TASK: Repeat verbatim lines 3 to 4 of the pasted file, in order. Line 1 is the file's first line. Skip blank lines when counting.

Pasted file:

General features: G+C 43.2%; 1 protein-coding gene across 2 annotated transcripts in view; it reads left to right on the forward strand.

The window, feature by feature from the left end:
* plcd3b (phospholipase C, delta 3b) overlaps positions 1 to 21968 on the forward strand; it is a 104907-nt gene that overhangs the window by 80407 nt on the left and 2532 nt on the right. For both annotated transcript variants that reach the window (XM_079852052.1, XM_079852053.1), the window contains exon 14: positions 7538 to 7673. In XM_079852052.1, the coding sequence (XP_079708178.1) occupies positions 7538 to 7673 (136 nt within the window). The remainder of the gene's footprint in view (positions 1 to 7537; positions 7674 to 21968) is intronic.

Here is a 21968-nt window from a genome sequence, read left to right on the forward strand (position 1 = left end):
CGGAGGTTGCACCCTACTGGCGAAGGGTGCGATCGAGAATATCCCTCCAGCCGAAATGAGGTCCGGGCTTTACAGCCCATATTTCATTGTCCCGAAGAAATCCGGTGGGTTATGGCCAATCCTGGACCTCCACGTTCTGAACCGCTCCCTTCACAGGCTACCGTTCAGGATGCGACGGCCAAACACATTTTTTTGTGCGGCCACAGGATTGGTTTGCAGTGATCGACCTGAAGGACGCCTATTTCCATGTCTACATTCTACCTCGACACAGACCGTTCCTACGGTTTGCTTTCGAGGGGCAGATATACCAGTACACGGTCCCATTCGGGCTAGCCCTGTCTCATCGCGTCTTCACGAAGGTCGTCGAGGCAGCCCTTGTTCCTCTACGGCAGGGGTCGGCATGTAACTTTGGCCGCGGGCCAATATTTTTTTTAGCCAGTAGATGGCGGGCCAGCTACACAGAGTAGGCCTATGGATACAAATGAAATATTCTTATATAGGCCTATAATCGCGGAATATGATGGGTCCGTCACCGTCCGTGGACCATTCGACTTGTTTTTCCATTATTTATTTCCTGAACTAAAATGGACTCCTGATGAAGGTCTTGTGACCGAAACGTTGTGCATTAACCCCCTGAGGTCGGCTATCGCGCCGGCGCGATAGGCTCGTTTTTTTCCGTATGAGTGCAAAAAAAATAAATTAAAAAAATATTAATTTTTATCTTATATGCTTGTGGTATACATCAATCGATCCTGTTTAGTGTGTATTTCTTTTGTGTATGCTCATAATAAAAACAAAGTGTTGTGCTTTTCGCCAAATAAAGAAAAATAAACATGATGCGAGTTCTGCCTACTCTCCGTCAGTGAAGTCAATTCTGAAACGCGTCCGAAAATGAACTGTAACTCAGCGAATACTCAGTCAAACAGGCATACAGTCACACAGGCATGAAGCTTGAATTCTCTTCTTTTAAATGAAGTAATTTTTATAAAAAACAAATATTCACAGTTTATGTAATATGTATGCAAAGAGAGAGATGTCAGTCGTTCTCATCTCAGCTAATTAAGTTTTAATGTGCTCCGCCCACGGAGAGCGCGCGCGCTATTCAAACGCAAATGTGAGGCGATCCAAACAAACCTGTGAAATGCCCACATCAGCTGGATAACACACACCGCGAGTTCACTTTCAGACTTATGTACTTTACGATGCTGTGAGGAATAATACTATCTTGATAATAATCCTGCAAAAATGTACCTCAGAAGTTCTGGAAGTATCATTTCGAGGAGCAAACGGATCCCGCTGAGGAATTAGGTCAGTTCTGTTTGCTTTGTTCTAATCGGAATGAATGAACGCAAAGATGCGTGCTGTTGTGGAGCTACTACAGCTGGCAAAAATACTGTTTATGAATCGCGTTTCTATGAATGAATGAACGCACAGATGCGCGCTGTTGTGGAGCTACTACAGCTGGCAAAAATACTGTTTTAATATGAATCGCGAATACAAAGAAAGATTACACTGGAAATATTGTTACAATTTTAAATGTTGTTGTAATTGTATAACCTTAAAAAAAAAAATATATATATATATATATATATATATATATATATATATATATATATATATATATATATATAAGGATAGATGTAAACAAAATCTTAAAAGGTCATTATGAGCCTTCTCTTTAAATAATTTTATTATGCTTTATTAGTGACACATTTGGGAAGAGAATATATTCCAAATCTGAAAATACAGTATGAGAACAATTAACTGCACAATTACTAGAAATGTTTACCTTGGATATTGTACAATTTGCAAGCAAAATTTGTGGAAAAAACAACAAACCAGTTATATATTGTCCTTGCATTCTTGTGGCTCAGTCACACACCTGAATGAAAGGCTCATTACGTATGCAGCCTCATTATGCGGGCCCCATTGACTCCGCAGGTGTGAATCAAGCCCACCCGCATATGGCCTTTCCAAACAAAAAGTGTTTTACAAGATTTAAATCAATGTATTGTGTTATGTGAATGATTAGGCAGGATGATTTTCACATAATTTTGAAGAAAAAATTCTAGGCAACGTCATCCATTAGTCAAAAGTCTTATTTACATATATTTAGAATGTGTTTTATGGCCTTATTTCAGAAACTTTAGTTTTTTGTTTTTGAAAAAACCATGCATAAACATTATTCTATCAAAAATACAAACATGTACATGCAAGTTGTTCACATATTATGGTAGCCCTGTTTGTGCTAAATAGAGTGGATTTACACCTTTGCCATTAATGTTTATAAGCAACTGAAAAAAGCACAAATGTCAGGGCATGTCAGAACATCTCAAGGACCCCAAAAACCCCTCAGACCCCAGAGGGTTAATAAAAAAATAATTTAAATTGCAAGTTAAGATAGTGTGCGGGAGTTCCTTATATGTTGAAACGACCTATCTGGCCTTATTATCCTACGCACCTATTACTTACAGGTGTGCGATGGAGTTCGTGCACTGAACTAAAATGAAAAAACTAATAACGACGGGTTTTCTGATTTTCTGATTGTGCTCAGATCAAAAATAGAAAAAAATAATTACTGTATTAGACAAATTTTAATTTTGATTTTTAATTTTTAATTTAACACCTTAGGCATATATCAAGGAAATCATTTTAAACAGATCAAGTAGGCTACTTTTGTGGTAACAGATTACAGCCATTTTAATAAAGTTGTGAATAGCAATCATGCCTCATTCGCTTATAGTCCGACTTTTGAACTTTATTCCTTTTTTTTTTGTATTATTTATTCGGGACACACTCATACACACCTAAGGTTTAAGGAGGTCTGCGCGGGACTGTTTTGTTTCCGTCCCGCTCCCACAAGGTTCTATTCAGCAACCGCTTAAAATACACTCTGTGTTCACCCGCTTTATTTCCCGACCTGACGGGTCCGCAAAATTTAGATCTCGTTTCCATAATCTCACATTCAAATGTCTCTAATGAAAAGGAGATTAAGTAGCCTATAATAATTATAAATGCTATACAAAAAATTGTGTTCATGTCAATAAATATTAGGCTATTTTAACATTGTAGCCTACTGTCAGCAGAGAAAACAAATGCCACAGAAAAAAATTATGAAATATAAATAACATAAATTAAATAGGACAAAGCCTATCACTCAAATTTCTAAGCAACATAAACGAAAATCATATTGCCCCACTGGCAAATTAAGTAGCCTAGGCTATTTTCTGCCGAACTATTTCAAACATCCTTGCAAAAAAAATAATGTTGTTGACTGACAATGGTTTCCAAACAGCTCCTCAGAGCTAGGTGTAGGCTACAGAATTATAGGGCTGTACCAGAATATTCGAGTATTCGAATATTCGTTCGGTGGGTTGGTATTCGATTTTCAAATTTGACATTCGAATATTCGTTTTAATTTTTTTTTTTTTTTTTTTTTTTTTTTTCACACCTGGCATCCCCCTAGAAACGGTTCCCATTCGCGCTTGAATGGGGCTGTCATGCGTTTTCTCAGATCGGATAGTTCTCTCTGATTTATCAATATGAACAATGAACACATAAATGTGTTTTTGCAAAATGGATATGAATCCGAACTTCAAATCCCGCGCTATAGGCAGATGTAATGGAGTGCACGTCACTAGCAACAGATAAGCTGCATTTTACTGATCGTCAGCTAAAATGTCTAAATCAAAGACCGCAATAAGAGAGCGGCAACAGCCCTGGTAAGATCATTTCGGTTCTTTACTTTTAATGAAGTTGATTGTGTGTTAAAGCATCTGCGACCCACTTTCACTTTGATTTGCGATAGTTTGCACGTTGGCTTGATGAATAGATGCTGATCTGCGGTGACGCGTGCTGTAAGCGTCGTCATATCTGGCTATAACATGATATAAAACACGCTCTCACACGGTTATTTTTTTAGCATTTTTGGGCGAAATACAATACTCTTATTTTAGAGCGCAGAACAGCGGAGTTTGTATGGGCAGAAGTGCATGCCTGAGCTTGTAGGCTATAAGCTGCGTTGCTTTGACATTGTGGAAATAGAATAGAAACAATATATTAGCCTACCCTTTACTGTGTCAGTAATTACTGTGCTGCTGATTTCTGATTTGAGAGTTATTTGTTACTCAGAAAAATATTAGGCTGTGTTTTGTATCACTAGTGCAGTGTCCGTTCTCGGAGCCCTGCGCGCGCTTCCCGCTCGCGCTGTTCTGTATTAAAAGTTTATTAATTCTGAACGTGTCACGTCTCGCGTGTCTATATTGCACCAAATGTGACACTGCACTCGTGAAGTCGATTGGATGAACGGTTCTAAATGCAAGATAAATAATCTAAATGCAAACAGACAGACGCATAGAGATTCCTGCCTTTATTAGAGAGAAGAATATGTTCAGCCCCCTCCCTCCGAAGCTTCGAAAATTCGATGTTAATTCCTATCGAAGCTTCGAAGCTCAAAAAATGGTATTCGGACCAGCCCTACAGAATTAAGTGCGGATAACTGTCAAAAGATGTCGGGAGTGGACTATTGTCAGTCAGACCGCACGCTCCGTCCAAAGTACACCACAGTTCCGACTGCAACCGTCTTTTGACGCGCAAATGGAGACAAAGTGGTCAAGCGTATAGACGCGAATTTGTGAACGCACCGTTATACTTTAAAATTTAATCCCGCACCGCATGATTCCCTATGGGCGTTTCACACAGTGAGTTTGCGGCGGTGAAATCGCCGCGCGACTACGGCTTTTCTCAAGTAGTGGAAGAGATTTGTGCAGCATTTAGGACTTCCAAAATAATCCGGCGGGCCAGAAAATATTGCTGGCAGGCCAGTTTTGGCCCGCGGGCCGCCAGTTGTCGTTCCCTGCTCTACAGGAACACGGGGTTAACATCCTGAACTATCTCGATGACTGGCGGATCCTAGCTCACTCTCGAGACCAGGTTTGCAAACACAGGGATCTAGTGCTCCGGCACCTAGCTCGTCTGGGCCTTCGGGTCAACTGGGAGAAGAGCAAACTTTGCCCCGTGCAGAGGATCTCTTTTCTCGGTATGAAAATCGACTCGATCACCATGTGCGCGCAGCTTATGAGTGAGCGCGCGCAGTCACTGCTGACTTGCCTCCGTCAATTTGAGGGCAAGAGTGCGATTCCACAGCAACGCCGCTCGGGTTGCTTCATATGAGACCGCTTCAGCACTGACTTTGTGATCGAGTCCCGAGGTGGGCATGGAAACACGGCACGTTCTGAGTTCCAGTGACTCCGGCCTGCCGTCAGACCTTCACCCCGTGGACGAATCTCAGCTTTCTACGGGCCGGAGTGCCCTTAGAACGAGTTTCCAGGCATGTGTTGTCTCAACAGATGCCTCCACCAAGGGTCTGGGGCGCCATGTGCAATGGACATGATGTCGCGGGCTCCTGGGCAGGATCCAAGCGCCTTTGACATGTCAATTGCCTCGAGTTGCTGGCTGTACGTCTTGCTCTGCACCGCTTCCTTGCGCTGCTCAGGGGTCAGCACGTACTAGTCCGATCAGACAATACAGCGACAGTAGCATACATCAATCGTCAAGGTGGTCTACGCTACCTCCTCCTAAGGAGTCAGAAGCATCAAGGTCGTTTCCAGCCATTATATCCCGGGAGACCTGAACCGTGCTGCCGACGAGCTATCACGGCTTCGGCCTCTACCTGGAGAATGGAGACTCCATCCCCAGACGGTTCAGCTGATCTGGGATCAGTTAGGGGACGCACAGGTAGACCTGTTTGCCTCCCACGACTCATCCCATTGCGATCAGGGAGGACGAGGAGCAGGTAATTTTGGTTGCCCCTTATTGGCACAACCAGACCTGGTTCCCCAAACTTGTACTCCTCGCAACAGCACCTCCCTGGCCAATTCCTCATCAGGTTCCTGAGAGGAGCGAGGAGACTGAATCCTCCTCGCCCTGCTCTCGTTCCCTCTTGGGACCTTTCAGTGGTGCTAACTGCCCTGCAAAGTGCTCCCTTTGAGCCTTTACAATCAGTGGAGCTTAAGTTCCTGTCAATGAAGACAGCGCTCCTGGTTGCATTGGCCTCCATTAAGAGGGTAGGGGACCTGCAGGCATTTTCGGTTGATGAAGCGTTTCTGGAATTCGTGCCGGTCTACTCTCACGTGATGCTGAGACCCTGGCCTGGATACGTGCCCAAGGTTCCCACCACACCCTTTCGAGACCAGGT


* plcd3b (phospholipase C, delta 3b) overlaps positions 1 to 21968 on the forward strand; it is a 104907-nt gene that overhangs the window by 80407 nt on the left and 2532 nt on the right. For both annotated transcript variants that reach the window (XM_079852052.1, XM_079852053.1), the window contains exon 14: positions 7538 to 7673. In XM_079852052.1, the coding sequence (XP_079708178.1) occupies positions 7538 to 7673 (136 nt within the window). The remainder of the gene's footprint in view (positions 1 to 7537; positions 7674 to 21968) is intronic.

Here is a 21968-nt window from a genome sequence, read left to right on the forward strand (position 1 = left end):